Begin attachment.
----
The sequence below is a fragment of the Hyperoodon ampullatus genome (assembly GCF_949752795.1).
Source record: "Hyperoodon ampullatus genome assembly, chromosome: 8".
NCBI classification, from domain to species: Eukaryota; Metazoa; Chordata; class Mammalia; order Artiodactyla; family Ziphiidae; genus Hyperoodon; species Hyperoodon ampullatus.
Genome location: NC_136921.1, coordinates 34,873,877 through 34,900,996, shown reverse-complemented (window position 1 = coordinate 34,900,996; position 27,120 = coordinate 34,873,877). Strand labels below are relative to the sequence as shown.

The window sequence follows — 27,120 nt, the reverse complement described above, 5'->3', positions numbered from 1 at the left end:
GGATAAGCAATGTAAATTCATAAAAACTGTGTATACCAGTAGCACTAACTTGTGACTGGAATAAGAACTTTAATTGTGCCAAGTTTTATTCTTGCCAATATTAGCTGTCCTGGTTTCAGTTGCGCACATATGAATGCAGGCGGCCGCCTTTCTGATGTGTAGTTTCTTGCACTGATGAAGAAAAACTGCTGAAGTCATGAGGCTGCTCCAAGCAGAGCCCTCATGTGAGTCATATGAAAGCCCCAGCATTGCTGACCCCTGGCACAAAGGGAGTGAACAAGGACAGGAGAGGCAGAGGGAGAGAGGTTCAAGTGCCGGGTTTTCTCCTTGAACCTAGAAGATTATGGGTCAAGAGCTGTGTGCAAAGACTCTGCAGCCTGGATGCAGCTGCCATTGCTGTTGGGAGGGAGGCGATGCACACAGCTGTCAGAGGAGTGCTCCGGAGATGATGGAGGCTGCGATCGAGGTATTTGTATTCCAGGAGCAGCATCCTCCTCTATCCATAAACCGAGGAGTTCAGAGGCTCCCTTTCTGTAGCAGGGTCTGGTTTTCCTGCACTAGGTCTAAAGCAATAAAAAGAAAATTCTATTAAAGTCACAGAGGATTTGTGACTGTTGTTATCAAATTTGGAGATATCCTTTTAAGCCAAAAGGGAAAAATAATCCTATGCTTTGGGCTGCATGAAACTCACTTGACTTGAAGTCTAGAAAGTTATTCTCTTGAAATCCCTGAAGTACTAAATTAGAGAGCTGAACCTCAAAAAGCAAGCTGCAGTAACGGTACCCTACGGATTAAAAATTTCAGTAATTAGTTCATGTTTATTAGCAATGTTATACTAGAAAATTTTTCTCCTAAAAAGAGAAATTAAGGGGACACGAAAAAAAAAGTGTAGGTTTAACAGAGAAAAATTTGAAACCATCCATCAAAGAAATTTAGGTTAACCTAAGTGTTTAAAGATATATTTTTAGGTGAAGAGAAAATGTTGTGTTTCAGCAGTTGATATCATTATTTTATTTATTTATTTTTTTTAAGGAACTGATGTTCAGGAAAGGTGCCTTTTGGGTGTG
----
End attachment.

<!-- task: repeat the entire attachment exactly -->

The sequence below is a fragment of the Hyperoodon ampullatus genome (assembly GCF_949752795.1).
Source record: "Hyperoodon ampullatus genome assembly, chromosome: 8".
NCBI classification, from domain to species: Eukaryota; Metazoa; Chordata; class Mammalia; order Artiodactyla; family Ziphiidae; genus Hyperoodon; species Hyperoodon ampullatus.
Genome location: NC_136921.1, coordinates 34,873,877 through 34,900,996, shown reverse-complemented (window position 1 = coordinate 34,900,996; position 27,120 = coordinate 34,873,877). Strand labels below are relative to the sequence as shown.

The window sequence follows — 27,120 nt, the reverse complement described above, 5'->3', positions numbered from 1 at the left end:
GGATAAGCAATGTAAATTCATAAAAACTGTGTATACCAGTAGCACTAACTTGTGACTGGAATAAGAACTTTAATTGTGCCAAGTTTTATTCTTGCCAATATTAGCTGTCCTGGTTTCAGTTGCGCACATATGAATGCAGGCGGCCGCCTTTCTGATGTGTAGTTTCTTGCACTGATGAAGAAAAACTGCTGAAGTCATGAGGCTGCTCCAAGCAGAGCCCTCATGTGAGTCATATGAAAGCCCCAGCATTGCTGACCCCTGGCACAAAGGGAGTGAACAAGGACAGGAGAGGCAGAGGGAGAGAGGTTCAAGTGCCGGGTTTTCTCCTTGAACCTAGAAGATTATGGGTCAAGAGCTGTGTGCAAAGACTCTGCAGCCTGGATGCAGCTGCCATTGCTGTTGGGAGGGAGGCGATGCACACAGCTGTCAGAGGAGTGCTCCGGAGATGATGGAGGCTGCGATCGAGGTATTTGTATTCCAGGAGCAGCATCCTCCTCTATCCATAAACCGAGGAGTTCAGAGGCTCCCTTTCTGTAGCAGGGTCTGGTTTTCCTGCACTAGGTCTAAAGCAATAAAAAGAAAATTCTATTAAAGTCACAGAGGATTTGTGACTGTTGTTATCAAATTTGGAGATATCCTTTTAAGCCAAAAGGGAAAAATAATCCTATGCTTTGGGCTGCATGAAACTCACTTGACTTGAAGTCTAGAAAGTTATTCTCTTGAAATCCCTGAAGTACTAAATTAGAGAGCTGAACCTCAAAAAGCAAGCTGCAGTAACGGTACCCTACGGATTAAAAATTTCAGTAATTAGTTCATGTTTATTAGCAATGTTATACTAGAAAATTTTTCTCCTAAAAAGAGAAATTAAGGGGACACGAAAAAAAAAGTGTAGGTTTAACAGAGAAAAATTTGAAACCATCCATCAAAGAAATTTAGGTTAACCTAAGTGTTTAAAGATATATTTTTAGGTGAAGAGAAAATGTTGTGTTTCAGCAGTTGATATCATTATTTTATTTATTTATTTTTTTTAAGGAACTGATGTTCAGGAAAGGTGCCTTTTGGGTGTG